4. So I have to say that I am a bit jealous that you got to meet so many wonderful, creative people along the way. What was the process like when it came to choosing the people that would be featured in your film as well as the book? What was it like to be able to sit and talk with them, see where they create? And also I have read that you traveled 19,000 miles during this whole process, share some pros and cons about that whole aspect!

Basically my process for choosing whom to interview was very simple. A lot of the featured interviewed makers I had worked with at Paper Boat or had some sort of online friendship with already established. However there were people that I was really excited about what they were doing and the documentary gave me an excuse to call them up and hope for an interview. Getting to do studio visits was by far the most exciting part of production. Having one-on-one time with people you respect creatively was an experience I will never forget and hope to get to continue with future projects. The entire process was very casual and friendly which was great so there were never any awkward moments of wishing I were somewhere else or anything like that.
The travel part of the project was pretty insane. During production Micaela was a single mom and a full time working artist so we scheduled our shoots over the weekends when she had child-care. We would cram in 3-4 full days of interviews when we were in a city. It was pretty insane and awesome.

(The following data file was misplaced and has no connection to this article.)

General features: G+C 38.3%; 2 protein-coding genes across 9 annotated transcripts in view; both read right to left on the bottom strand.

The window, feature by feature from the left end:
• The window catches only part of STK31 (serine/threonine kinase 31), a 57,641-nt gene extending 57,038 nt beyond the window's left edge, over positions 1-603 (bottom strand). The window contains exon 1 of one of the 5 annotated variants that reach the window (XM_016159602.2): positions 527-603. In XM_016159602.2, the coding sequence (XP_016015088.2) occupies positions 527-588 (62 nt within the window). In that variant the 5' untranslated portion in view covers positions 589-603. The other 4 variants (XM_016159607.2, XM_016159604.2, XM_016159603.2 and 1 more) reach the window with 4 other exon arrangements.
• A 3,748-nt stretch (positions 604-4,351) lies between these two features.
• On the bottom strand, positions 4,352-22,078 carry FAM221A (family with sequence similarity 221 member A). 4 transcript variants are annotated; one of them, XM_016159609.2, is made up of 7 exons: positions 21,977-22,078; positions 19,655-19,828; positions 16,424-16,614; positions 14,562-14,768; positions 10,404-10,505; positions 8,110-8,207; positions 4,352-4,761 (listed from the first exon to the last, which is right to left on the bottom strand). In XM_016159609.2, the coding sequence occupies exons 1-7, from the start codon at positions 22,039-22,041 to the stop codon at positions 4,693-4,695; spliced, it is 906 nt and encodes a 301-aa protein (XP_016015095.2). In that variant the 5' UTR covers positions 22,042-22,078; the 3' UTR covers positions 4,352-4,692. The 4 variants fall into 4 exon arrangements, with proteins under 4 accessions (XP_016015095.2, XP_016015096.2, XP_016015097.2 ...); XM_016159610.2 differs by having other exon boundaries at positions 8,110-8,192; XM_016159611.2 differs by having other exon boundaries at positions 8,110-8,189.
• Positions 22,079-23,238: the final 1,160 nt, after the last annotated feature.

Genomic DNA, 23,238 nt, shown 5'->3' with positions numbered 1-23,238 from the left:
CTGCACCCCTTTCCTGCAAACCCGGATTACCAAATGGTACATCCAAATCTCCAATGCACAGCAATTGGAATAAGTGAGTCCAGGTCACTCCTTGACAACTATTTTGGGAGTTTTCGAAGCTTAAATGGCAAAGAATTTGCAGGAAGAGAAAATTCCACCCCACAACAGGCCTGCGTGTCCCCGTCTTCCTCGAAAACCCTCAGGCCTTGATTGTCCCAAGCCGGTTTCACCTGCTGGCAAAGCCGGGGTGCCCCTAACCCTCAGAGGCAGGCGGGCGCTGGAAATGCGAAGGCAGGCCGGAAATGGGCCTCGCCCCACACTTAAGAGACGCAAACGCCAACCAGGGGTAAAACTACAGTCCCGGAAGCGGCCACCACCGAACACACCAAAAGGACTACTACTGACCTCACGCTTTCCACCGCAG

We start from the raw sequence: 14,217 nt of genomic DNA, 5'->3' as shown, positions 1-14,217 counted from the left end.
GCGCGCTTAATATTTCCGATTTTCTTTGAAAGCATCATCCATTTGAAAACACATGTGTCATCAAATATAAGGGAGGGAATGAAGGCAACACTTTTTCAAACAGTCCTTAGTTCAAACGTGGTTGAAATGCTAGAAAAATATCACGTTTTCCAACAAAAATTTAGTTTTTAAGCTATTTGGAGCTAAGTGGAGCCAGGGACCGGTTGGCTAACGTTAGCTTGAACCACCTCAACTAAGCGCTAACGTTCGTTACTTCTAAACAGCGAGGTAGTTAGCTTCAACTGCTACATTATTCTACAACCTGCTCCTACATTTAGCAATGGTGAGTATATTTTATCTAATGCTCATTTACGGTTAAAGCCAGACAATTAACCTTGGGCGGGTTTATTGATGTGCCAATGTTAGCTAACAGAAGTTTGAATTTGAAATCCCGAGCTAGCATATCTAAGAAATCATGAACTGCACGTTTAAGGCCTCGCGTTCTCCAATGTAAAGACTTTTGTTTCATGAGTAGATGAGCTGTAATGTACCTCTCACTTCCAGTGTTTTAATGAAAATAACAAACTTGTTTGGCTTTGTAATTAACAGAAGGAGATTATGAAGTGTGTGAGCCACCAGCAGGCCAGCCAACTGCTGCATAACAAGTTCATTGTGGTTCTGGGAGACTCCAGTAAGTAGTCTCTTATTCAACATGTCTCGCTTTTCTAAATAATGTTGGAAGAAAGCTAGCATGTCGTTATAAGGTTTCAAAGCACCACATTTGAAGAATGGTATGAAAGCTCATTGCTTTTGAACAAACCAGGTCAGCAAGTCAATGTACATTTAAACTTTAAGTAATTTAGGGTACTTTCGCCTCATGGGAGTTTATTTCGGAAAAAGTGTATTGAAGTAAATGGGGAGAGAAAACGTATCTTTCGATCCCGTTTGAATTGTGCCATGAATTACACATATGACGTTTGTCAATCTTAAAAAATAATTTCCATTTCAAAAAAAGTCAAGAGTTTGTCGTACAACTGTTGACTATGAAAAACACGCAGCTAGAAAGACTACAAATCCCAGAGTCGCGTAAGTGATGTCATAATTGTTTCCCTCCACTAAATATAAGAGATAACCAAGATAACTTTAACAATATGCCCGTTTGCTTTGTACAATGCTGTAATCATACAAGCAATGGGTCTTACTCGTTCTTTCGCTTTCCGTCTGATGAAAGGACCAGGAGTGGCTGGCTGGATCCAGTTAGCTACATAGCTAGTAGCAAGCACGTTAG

*Jenny Hart of Sublime Stitching, in studio filming*

*Clip of Handmade Nation, courtesy of*

5. Aside from the Handmade nation project, I see that you are involved in other crafty endeavours. You co- own a brick and mortar shop that supports numerous crafters/ artists and designers alike and you also help run a bi-annual indie craft market. Basically, how do you do it? How does it feel to be so active in something you feel so passionate about?

People ask me how I balance my life all the time and to be honest I can’t image it any other way. I work all the time but I also take time to spend with my friends and relax. The thing is that there is all this stuff happening around the world, all these people who should know about each other and I feel like it is my responsibility to try and promote and connect everyone. I think this is just the beginning of a lot of our creative careers and I hope that the connections and work that we are doing now will establish life long relationships for all of us within the movement.